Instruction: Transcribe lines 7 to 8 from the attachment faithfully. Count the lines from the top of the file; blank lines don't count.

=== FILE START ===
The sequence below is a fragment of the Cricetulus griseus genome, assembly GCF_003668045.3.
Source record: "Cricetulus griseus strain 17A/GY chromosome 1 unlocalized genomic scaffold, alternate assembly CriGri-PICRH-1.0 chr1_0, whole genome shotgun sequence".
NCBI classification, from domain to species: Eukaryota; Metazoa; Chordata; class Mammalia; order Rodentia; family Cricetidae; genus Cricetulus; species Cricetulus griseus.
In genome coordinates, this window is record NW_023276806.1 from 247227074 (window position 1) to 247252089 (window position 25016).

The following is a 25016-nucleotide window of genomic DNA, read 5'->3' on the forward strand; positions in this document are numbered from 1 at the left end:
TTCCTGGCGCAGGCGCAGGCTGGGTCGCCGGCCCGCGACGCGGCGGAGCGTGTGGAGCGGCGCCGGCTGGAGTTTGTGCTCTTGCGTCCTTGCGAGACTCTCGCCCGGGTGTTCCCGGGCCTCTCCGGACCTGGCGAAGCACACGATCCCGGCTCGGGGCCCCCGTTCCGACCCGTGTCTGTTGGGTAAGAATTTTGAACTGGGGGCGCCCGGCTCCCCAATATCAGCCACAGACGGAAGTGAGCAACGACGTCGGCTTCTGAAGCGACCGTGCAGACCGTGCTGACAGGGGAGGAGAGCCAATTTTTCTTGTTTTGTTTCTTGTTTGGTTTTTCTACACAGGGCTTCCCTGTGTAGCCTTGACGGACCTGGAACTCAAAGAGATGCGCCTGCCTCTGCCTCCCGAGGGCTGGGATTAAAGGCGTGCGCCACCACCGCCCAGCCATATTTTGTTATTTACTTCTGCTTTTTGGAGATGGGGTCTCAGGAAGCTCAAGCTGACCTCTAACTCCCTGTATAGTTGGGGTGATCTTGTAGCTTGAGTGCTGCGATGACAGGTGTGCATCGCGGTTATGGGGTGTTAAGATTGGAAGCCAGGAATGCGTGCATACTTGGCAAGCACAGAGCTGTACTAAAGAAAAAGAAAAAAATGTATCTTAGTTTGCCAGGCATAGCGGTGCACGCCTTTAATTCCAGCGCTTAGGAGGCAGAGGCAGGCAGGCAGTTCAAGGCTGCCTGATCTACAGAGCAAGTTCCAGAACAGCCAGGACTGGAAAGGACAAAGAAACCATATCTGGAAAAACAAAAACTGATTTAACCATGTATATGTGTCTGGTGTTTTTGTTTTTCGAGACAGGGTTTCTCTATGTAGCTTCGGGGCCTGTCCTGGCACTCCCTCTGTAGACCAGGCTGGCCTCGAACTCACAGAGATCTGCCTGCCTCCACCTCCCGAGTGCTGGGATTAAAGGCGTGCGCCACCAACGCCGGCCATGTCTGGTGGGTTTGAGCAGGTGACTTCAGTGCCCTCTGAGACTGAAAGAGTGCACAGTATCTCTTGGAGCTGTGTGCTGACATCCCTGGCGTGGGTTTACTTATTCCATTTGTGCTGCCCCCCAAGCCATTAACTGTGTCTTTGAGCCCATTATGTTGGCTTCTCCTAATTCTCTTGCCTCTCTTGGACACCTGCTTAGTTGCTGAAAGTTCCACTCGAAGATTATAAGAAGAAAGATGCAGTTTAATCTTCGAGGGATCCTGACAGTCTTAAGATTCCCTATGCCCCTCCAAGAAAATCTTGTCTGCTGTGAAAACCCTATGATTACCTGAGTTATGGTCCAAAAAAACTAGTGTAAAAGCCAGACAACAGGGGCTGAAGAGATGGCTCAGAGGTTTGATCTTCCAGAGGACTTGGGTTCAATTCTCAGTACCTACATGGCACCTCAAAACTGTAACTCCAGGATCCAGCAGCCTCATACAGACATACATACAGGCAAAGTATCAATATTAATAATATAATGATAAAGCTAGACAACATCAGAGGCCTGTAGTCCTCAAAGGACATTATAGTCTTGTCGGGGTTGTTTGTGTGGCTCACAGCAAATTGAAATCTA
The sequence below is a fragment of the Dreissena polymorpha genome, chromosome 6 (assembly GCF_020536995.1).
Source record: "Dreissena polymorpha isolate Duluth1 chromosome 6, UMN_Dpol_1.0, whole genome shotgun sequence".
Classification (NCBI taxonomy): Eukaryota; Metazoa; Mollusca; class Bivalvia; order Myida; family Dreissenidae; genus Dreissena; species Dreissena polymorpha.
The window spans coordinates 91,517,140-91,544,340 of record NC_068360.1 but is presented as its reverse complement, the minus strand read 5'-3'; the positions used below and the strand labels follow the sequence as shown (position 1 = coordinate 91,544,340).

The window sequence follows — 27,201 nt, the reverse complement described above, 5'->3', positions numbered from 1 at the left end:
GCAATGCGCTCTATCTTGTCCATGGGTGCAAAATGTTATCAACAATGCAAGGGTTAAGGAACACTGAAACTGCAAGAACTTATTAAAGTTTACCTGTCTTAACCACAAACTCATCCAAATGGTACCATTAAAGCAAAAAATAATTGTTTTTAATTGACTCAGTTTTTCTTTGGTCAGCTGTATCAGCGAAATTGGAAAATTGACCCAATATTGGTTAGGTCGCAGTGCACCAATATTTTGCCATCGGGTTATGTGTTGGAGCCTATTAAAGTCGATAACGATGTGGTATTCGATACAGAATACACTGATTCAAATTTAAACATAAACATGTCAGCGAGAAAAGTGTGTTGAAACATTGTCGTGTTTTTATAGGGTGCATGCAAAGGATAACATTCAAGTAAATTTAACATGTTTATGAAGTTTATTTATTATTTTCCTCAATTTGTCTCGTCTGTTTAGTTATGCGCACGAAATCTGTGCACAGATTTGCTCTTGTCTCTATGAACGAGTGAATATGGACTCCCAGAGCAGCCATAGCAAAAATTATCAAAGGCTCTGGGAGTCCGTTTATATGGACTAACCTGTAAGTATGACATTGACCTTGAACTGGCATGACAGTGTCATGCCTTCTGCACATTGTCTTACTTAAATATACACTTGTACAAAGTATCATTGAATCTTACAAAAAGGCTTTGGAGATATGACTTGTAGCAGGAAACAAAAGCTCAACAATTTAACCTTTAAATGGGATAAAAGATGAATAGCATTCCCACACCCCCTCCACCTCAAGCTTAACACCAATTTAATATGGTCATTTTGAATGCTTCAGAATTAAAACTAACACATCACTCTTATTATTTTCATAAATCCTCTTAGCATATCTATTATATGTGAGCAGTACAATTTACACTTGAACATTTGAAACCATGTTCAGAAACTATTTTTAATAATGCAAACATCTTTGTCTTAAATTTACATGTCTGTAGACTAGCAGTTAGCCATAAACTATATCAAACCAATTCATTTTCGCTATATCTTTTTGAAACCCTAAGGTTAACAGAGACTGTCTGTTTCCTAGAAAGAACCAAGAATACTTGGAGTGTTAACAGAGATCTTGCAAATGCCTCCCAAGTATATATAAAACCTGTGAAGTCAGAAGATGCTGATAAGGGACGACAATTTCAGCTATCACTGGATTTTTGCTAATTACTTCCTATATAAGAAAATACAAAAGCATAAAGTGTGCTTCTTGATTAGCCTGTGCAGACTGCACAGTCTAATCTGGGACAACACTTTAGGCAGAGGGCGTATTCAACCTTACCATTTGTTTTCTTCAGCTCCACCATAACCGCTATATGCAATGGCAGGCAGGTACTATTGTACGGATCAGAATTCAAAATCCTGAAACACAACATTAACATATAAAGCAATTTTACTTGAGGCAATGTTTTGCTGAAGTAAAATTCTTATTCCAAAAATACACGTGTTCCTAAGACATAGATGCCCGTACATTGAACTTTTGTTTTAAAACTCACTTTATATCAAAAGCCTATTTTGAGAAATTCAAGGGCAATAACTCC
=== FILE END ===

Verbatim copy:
The sequence below is a fragment of the Dreissena polymorpha genome, chromosome 6 (assembly GCF_020536995.1).
Source record: "Dreissena polymorpha isolate Duluth1 chromosome 6, UMN_Dpol_1.0, whole genome shotgun sequence".